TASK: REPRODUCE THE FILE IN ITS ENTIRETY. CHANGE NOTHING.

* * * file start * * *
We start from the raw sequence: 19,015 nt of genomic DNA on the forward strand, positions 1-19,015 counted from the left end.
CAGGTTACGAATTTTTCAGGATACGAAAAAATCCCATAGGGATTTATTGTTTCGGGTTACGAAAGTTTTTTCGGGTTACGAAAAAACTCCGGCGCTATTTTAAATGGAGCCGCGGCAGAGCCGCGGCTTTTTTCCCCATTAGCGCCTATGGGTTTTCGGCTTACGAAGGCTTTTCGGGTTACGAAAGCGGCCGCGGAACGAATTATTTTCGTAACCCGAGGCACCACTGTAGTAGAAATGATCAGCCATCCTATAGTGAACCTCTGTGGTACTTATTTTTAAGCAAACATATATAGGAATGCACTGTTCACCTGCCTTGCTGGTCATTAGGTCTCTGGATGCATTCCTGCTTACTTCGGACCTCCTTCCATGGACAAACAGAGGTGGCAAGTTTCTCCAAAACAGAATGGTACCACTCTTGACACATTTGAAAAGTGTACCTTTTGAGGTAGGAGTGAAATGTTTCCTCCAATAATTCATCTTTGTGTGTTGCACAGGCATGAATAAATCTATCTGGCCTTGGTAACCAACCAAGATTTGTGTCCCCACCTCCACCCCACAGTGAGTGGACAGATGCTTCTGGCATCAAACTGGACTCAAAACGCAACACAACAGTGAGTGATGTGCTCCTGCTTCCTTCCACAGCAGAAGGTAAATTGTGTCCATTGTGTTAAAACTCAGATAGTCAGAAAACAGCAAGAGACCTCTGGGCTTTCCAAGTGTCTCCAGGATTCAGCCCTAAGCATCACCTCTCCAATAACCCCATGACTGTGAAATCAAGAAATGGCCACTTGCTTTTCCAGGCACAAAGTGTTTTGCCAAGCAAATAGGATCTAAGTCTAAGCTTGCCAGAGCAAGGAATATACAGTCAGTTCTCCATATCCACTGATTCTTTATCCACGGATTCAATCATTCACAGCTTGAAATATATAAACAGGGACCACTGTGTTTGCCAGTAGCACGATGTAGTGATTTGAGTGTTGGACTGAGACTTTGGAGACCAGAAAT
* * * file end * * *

We start from the raw sequence: 19,015 nt of genomic DNA on the forward strand, positions 1-19,015 counted from the left end.
CAGGTTACGAATTTTTCAGGATACGAAAAAATCCCATAGGGATTTATTGTTTCGGGTTACGAAAGTTTTTTCGGGTTACGAAAAAACTCCGGCGCTATTTTAAATGGAGCCGCGGCAGAGCCGCGGCTTTTTTCCCCATTAGCGCCTATGGGTTTTCGGCTTACGAAGGCTTTTCGGGTTACGAAAGCGGCCGCGGAACGAATTATTTTCGTAACCCGAGGCACCACTGTAGTAGAAATGATCAGCCATCCTATAGTGAACCTCTGTGGTACTTATTTTTAAGCAAACATATATAGGAATGCACTGTTCACCTGCCTTGCTGGTCATTAGGTCTCTGGATGCATTCCTGCTTACTTCGGACCTCCTTCCATGGACAAACAGAGGTGGCAAGTTTCTCCAAAACAGAATGGTACCACTCTTGACACATTTGAAAAGTGTACCTTTTGAGGTAGGAGTGAAATGTTTCCTCCAATAATTCATCTTTGTGTGTTGCACAGGCATGAATAAATCTATCTGGCCTTGGTAACCAACCAAGATTTGTGTCCCCACCTCCACCCCACAGTGAGTGGACAGATGCTTCTGGCATCAAACTGGACTCAAAACGCAACACAACAGTGAGTGATGTGCTCCTGCTTCCTTCCACAGCAGAAGGTAAATTGTGTCCATTGTGTTAAAACTCAGATAGTCAGAAAACAGCAAGAGACCTCTGGGCTTTCCAAGTGTCTCCAGGATTCAGCCCTAAGCATCACCTCTCCAATAACCCCATGACTGTGAAATCAAGAAATGGCCACTTGCTTTTCCAGGCACAAAGTGTTTTGCCAAGCAAATAGGATCTAAGTCTAAGCTTGCCAGAGCAAGGAATATACAGTCAGTTCTCCATATCCACTGATTCTTTATCCACGGATTCAATCATTCACAGCTTGAAATATATAAACAGGGACCACTGTGTTTGCCAGTAGCACGATGTAGTGATTTGAGTGTTGGACTGAGACTTTGGAGACCAGAAAT